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ac91z6
most recent 13 MAY HIDE POSTS
 
Initial post 13 MAY by ac91z6
Lovely rose! I wish it was available in the States.
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most recent 16 APR HIDE POSTS
 
Initial post 16 APR by ac91z6
Currently listed on Roses Unlimited website, as 'Bliss Parfuma'.
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most recent 28 FEB SHOW ALL
 
Initial post 25 FEB by ac91z6
This rose is beautiful. It's newer but there aren't any sources or gardens listed. Is it/was it ever available in commerce?
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Reply #1 of 6 posted 26 FEB by Nastarana
Millington's roses cannot be imported into the USA on account of some rose disease unknown to science. One wonders how anyone manages to grow roses at all in Oz.

Illicit narcotics pass through our borders with ease but God help the person who tries to import roses.
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Reply #2 of 6 posted 26 FEB by ac91z6
Bwahaha! Ain't it the truth. And because roses aren't 'important' enough, no one will ever do the research to show the USDA is out of their minds on this one. We can always hope, I suppose. If it got imported into Europe, and then someone tried to import it to the US, would it get hit with the same ban? Not that this would help any of us. I'm going to have to research this now.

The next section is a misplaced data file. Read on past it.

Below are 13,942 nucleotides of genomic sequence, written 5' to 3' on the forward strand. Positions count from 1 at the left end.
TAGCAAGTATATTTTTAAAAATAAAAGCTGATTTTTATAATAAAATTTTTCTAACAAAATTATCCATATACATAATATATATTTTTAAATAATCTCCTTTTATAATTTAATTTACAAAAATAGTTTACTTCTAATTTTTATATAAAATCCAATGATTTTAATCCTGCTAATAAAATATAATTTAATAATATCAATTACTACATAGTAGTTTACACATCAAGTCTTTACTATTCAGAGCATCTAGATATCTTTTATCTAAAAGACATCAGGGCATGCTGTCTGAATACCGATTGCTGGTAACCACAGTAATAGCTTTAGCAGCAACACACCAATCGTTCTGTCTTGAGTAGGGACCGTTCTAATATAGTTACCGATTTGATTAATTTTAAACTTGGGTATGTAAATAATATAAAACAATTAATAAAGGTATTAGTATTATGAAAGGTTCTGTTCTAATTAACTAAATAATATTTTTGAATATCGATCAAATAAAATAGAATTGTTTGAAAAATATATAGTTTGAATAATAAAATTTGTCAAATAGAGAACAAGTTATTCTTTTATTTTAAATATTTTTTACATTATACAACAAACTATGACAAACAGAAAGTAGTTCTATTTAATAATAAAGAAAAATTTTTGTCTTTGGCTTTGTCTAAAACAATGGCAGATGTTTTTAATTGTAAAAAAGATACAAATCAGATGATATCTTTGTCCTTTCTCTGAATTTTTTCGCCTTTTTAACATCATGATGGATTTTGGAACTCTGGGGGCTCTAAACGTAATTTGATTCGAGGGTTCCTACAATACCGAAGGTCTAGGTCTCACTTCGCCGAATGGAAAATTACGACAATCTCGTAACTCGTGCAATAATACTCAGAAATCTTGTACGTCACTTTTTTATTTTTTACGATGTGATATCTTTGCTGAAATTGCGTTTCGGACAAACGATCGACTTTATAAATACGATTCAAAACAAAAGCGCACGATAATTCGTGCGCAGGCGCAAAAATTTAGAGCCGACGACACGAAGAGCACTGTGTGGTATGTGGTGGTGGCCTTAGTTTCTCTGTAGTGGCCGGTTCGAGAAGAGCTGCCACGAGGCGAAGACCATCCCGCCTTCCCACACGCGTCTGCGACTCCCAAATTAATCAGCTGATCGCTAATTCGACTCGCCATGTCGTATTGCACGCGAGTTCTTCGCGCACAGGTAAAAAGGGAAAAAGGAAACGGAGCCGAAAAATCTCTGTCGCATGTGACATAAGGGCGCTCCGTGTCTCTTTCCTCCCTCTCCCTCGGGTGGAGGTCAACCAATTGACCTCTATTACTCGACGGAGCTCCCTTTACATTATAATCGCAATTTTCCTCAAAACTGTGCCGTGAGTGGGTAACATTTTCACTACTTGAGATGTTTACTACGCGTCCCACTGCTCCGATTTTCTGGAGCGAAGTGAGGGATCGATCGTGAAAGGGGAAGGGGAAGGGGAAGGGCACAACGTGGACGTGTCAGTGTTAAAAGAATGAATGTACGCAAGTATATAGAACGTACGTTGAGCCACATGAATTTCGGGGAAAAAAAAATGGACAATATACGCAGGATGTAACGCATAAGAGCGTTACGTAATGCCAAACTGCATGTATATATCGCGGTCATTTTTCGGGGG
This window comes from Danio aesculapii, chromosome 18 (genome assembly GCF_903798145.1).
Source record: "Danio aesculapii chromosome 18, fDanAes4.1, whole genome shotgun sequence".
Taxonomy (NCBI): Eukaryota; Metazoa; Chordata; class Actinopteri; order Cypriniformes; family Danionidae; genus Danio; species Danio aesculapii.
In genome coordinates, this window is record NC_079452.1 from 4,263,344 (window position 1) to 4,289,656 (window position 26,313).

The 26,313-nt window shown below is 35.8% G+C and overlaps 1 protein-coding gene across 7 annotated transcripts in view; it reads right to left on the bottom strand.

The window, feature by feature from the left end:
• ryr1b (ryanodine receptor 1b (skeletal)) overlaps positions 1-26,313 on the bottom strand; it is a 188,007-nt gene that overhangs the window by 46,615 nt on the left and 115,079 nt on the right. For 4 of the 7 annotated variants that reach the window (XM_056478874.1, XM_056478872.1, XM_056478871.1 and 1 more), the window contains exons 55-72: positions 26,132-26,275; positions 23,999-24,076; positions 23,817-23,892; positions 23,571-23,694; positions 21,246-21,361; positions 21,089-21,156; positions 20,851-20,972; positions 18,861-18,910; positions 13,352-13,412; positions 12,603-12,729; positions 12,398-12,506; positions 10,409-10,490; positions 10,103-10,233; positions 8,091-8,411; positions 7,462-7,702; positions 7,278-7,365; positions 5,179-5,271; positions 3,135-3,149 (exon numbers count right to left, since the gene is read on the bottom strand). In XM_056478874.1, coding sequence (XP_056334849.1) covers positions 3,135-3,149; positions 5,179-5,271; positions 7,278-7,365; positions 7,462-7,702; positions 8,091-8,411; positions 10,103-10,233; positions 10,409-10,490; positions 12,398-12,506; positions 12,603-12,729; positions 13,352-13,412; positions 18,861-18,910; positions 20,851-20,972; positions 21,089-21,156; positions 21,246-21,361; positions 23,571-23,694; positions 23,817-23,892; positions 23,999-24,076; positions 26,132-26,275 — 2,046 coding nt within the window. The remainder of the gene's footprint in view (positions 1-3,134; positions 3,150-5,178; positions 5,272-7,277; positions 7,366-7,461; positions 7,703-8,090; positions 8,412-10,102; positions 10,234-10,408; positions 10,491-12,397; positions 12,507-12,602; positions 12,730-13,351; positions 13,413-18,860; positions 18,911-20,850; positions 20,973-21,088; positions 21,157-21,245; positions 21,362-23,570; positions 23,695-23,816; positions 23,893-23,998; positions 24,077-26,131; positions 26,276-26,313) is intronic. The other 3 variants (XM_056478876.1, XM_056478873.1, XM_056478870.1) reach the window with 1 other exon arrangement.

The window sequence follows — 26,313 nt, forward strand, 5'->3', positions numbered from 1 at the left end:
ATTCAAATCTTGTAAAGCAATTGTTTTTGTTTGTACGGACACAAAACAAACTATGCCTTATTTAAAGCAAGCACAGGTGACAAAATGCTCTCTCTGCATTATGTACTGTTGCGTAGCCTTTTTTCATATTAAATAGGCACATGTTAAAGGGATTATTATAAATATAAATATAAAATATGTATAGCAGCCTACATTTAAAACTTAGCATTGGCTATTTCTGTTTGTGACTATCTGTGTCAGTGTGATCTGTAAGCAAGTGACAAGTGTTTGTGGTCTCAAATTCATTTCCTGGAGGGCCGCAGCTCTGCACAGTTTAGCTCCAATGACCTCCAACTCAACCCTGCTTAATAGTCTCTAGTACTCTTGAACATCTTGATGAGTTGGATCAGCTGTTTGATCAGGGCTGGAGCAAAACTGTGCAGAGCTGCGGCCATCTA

I do hope it's available in Australia at least.
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Reply #3 of 6 posted 26 FEB by Margaret Furness
As far as I understand it, Warren's roses are mostly being released in Belgium, not Oz, because the big rose nurseries in Oz are still focussed on high-centred HTs.
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Reply #4 of 6 posted 26 FEB by Nastarana
With difficulty if at all, I am afraid. Some years ago Vintage Gardens imported some rare cultivars from a famous rose garden in Italy--Italy it seems is also host to the dreaded disease--by way of a devious roundabout TInker to Evers to Chance route from Italy to another European country and from there to I believe the SF airport. Filroses regrets on its' website that it can no longer export to the USA and there were recounted on the gardenweb forum horror stories of roses from Europe being held up in customs till they died.

It is enough to make one consider deals with the devil, trips to Europe and special shipments to a confederate stateside, etc.
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Reply #5 of 6 posted 27 FEB by ac91z6
That's crazy. I wonder how this 'disease' came into being, and why they're so fixated on it. If they think it's so terrible it must affect other crops, and you'd think there'd be some research into it.
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Reply #6 of 6 posted 28 FEB by Nastarana
I think back in the day, when Jackson & Perkins was a successful and profitable company, it teamed up with Weeks and maybe others and bought a congressperson. Roses being a small crop, it would have been fairly easy to get import restrictions into a farm bill. The alleged disease was called lettuce wilt or something of the sort, as I recall. What lettuce might have to do with roses I cannot say.